Senior Recruiter Jeremy Bradshaw joined Audible in 2013 after almost six years at Amazon and has since helped relaunch our college tech intern program. As he and his fellow recruiters attend conferences and career fairs to speak to students this fall, Jeremy shares what we look for in our College Intern candidates and why Audible is a great place for emerging tech talent to work.
1) What do you love about working with interns?
One of the things I love about being the program manager of the college recruiting program for the technology teams is the diversity of candidates I get to work with. I enjoy experiencing the exciting energy that they bring to the job—they just want to take on the world! I also love that we offer so many of our college interns the opportunity to transition to full-time jobs and that I get to see them through that.
2) Why is Audible an awesome place for interns?
We give our college interns work that they can potentially put into production before they leave for the summer. Some teams and projects might be more exploratory than others, but even the fact that they have the potential to bring something new to life down the road is exciting.
Our college tech interns also get to work together with our Newark Audible Scholars during the summer. This summer the two groups partnered on a project in which they talked to customers and recommended ways to improve our service.
Another thing interns say they love about our culture is that it’s such a friendly and open environment; all interns have both a manager and a mentor they work with, but they can also approach other team members and parts of the business to connect or just to ask questions.
We offer our tech interns housing over the summer, and as they come from all over the country and sometimes even the world, that’s pretty significant. We also offer them some of the benefits full-time employees love, like lunch every day.
Most importantly, Audible is a great career builder for college tech interns because of the opportunity to come back for full-time roles. Last year, for example, we had 80 percent of our interns accept full-time jobs or return internship offers. For us, the internship is the interview. Since our interns have good managers and mentors and work on great teams and cool projects, they often decide, “Audible is the place I want to start my career.”
3) What’s new in the internship recruiting landscape for college students? What has Audible done to adapt to this?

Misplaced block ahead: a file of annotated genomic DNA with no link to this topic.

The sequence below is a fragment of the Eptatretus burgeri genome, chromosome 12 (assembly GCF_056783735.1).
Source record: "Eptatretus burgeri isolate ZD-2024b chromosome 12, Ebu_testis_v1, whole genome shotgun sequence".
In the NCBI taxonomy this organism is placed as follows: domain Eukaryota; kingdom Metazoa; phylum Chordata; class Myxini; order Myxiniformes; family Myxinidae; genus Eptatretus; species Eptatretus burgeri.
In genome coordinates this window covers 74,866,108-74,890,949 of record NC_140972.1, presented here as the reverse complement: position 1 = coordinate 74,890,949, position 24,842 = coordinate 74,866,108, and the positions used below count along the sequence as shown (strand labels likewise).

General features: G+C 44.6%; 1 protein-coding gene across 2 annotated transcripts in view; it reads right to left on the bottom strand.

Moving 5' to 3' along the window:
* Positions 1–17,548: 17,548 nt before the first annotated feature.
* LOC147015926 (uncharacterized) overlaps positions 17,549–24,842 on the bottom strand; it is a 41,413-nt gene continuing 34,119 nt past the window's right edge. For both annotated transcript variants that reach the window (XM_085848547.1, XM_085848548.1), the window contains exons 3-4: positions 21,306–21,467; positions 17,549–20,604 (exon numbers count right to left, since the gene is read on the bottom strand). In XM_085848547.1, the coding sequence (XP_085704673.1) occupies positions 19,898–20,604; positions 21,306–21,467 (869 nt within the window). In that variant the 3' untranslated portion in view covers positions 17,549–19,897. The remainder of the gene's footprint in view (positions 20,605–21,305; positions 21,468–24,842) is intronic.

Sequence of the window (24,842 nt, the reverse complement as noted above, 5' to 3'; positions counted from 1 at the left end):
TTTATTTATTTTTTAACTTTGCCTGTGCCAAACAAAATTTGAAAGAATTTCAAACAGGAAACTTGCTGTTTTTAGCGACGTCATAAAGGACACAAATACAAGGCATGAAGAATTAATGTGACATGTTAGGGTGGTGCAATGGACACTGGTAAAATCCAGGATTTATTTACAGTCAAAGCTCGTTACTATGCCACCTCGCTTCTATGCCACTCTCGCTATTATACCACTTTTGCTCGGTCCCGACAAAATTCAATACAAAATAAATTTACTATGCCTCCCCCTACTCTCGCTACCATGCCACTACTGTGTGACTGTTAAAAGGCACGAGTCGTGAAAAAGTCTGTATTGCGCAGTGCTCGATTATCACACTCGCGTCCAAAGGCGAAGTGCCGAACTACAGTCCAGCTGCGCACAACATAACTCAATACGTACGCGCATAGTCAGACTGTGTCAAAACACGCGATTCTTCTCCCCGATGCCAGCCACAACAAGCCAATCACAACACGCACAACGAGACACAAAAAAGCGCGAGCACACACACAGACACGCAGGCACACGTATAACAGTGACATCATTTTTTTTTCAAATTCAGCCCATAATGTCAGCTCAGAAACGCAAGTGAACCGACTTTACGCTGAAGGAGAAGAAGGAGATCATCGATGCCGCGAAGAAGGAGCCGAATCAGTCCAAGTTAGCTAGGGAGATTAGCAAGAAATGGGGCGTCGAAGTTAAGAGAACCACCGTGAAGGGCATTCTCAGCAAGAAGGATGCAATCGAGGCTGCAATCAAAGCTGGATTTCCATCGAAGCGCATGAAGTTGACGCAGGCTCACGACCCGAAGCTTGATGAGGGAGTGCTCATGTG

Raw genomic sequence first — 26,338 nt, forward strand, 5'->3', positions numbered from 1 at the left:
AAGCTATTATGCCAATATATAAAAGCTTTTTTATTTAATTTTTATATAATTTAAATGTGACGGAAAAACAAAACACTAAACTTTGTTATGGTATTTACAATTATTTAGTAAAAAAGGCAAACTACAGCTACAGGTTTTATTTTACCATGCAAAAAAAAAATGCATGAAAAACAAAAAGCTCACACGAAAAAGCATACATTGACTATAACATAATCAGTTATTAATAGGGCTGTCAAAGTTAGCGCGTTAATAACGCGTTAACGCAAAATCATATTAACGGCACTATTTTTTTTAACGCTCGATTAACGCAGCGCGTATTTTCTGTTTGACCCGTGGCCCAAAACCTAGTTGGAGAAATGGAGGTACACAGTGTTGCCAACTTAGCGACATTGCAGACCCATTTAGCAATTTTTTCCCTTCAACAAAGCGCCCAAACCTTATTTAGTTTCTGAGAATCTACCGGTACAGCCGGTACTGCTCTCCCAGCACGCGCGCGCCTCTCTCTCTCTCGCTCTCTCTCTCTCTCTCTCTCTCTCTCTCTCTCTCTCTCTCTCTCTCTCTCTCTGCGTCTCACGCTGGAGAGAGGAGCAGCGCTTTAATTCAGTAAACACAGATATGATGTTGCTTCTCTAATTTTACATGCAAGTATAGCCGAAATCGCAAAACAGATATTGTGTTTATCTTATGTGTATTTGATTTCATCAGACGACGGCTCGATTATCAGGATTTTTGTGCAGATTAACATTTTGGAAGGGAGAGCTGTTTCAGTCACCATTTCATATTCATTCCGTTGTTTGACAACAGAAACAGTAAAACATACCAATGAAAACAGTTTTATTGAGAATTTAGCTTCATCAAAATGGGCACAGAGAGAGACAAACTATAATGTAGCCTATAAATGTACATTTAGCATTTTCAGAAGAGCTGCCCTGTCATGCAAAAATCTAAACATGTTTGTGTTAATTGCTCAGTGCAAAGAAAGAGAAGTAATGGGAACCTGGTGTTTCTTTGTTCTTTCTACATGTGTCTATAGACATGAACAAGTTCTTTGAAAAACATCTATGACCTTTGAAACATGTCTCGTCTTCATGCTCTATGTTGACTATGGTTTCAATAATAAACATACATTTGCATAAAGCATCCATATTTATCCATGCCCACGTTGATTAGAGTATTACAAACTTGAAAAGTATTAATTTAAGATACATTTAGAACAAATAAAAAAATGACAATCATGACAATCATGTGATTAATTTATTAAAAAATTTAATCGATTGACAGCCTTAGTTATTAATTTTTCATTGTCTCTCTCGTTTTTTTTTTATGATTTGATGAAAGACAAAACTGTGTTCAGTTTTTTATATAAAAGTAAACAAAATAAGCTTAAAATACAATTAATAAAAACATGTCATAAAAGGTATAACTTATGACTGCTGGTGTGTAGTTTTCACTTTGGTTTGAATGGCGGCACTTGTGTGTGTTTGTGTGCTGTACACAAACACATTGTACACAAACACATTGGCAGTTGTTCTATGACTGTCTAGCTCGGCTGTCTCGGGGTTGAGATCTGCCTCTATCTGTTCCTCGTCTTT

The big change from when the program was relaunched four years ago is the recruiting timeline. We used to recruit in the fall for full-time roles, and the spring was when we went to look for summer interns. Now, tech companies like Audible looking for top talent have to start recruiting summer interns in the fall or we won’t have the level of talent we’re looking for. This fall, for example, we’re talking to seniors graduating in December 2019 or May/June 2020 looking for full-time roles, and we’re also looking for summer 2020 interns.
Inclusion is important to us and we focus on that in our recruiting. We have a presence at events and conferences like the Grace Hopper Celebration, Society of Hispanic Professional Engineers (SHPE) and the National Society of Black Engineers and have done a lot of outreach with affinity groups on campuses.
4) What kind of students do we look for?
Our college tech interns need to have strong technical skills and coding backgrounds. We don’t necessarily require experience coding in a certain language, but interns need to have exposure to object oriented programming. We’re not overly concerned with GPA; the coding test and interviews hold more weight for us.
We also look for interns that exemplify Audible’s People Principles. In final interview stages, we have managers talk with interns to see if a candidate fits with a team and the general culture here.
5) How do we decide which schools to visit for career fairs? What should students know when they approach our booth and what do we hope they come away with?
We try to focus on two main things when it comes to where we participate in career fairs: having a presence at local schools near our offices and reaching out to affinity groups to create an inclusive group of interns. Sometimes employees also want to go represent at their alma maters, too. This year, in the Newark area, we’re going to NJIT and Rutgers; in Massachusetts to MIT, Smith, Amherst, Mount Holyoke Colleges and Northeastern University; and to Howard University in Washington, D.C., among lots of other recruiting events.
Career fairs are pretty high level. We want potential candidates to understand our process, learn about Audible and register in our system so we can reach out with more information. Students don’t need to dive into the details of their resumes just yet!